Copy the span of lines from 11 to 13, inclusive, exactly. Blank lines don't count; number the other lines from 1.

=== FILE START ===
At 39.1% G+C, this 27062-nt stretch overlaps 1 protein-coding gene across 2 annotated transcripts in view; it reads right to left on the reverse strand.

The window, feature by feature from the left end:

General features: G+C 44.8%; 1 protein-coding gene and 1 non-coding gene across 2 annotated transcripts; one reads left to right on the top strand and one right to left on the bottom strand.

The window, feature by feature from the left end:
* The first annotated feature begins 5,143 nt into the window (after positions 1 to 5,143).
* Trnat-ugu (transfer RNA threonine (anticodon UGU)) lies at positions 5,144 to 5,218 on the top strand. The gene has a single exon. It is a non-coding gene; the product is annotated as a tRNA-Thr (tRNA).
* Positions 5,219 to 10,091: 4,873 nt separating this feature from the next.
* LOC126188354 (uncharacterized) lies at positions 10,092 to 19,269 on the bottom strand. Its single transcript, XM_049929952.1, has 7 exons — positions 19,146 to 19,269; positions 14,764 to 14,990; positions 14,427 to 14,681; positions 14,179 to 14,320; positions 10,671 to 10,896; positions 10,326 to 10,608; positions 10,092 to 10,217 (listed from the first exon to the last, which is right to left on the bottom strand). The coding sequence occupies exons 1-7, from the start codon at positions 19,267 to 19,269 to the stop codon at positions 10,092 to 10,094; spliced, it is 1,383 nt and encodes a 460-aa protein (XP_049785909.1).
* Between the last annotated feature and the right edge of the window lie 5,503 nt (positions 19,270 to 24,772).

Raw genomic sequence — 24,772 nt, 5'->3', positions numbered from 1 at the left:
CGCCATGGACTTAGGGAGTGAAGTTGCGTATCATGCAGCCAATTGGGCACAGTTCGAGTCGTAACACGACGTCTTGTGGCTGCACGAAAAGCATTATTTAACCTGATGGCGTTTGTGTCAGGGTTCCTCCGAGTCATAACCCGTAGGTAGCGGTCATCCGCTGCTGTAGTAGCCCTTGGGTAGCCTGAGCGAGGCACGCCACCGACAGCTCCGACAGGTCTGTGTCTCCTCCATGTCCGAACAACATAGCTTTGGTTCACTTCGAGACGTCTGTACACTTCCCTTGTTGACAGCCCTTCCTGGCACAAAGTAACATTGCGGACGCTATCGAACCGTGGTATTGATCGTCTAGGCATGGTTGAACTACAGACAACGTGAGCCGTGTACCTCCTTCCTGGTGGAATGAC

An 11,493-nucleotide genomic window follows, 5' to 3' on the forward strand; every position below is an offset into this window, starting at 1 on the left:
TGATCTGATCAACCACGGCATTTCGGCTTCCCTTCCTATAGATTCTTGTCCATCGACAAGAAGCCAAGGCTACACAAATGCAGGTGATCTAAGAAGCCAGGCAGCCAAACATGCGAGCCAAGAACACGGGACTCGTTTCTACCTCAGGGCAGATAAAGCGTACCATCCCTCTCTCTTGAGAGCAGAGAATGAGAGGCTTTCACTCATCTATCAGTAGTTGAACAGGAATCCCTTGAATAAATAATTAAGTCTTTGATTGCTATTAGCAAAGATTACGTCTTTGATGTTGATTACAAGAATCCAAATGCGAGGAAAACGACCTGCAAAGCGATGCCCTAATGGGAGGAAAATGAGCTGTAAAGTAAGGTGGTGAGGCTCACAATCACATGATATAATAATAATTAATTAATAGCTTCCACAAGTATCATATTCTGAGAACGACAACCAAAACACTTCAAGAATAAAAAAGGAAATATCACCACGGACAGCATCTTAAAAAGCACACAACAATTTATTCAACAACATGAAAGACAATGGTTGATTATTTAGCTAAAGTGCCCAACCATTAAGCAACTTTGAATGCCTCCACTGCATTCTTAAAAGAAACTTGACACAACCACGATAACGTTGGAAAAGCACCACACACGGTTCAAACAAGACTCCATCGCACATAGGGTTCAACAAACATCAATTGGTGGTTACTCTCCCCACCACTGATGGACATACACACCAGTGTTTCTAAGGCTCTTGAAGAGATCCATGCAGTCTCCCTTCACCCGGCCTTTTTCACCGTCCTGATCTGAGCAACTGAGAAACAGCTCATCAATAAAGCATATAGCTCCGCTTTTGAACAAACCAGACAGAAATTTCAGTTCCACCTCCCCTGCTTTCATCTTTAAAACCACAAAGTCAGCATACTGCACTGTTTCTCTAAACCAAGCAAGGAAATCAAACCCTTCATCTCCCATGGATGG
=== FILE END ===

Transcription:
CGCCATGGACTTAGGGAGTGAAGTTGCGTATCATGCAGCCAATTGGGCACAGTTCGAGTCGTAACACGACGTCTTGTGGCTGCACGAAAAGCATTATTTAACCTGATGGCGTTTGTGTCAGGGTTCCTCCGAGTCATAACCCGTAGGTAGCGGTCATCCGCTGCTGTAGTAGCCCTTGGGTAGCCTGAGCGAGGCACGCCACCGACAGCTCCGACAGGTCTGTGTCTCCTCCATGTCCGAACAACATAGCTTTGGTTCACTTCGAGACGTCTGTACACTTCCCTTGTTGACAGCCCTTCCTGGCACAAAGTAACATTGCGGACGCTATCGAACCGTGGTATTGATCGTCTAGGCATGGTTGAACTACAGACAACGTGAGCCGTGTACCTCCTTCCTGGTGGAATGAC

An 11,493-nucleotide genomic window follows, 5' to 3' on the forward strand; every position below is an offset into this window, starting at 1 on the left:
TGATCTGATCAACCACGGCATTTCGGCTTCCCTTCCTATAGATTCTTGTCCATCGACAAGAAGCCAAGGCTACACAAATGCAGGTGATCTAAGAAGCCAGGCAGCCAAACATGCGAGCCAAGAACACGGGACTCGTTTCTACCTCAGGGCAGATAAAGCGTACCATCCCTCTCTCTTGAGAGCAGAGAATGAGAGGCTTTCACTCATCTATCAGTAGTTGAACAGGAATCCCTTGAATAAATAATTAAGTCTTTGATTGCTATTAGCAAAGATTACGTCTTTGATGTTGATTACAAGAATCCAAATGCGAGGAAAACGACCTGCAAAGCGATGCCCTAATGGGAGGAAAATGAGCTGTAAAGTAAGGTGGTGAGGCTCACAATCACATGATATAATAATAATTAATTAATAGCTTCCACAAGTATCATATTCTGAGAACGACAACCAAAACACTTCAAGAATAAAAAAGGAAATATCACCACGGACAGCATCTTAAAAAGCACACAACAATTTATTCAACAACATGAAAGACAATGGTTGATTATTTAGCTAAAGTGCCCAACCATTAAGCAACTTTGAATGCCTCCACTGCATTCTTAAAAGAAACTTGACACAACCACGATAACGTTGGAAAAGCACCACACACGGTTCAAACAAGACTCCATCGCACATAGGGTTCAACAAACATCAATTGGTGGTTACTCTCCCCACCACTGATGGACATACACACCAGTGTTTCTAAGGCTCTTGAAGAGATCCATGCAGTCTCCCTTCACCCGGCCTTTTTCACCGTCCTGATCTGAGCAACTGAGAAACAGCTCATCAATAAAGCATATAGCTCCGCTTTTGAACAAACCAGACAGAAATTTCAGTTCCACCTCCCCTGCTTTCATCTTTAAAACCACAAAGTCAGCATACTGCACTGTTTCTCTAAACCAAGCAAGGAAATCAAACCCTTCATCTCCCATGGATGG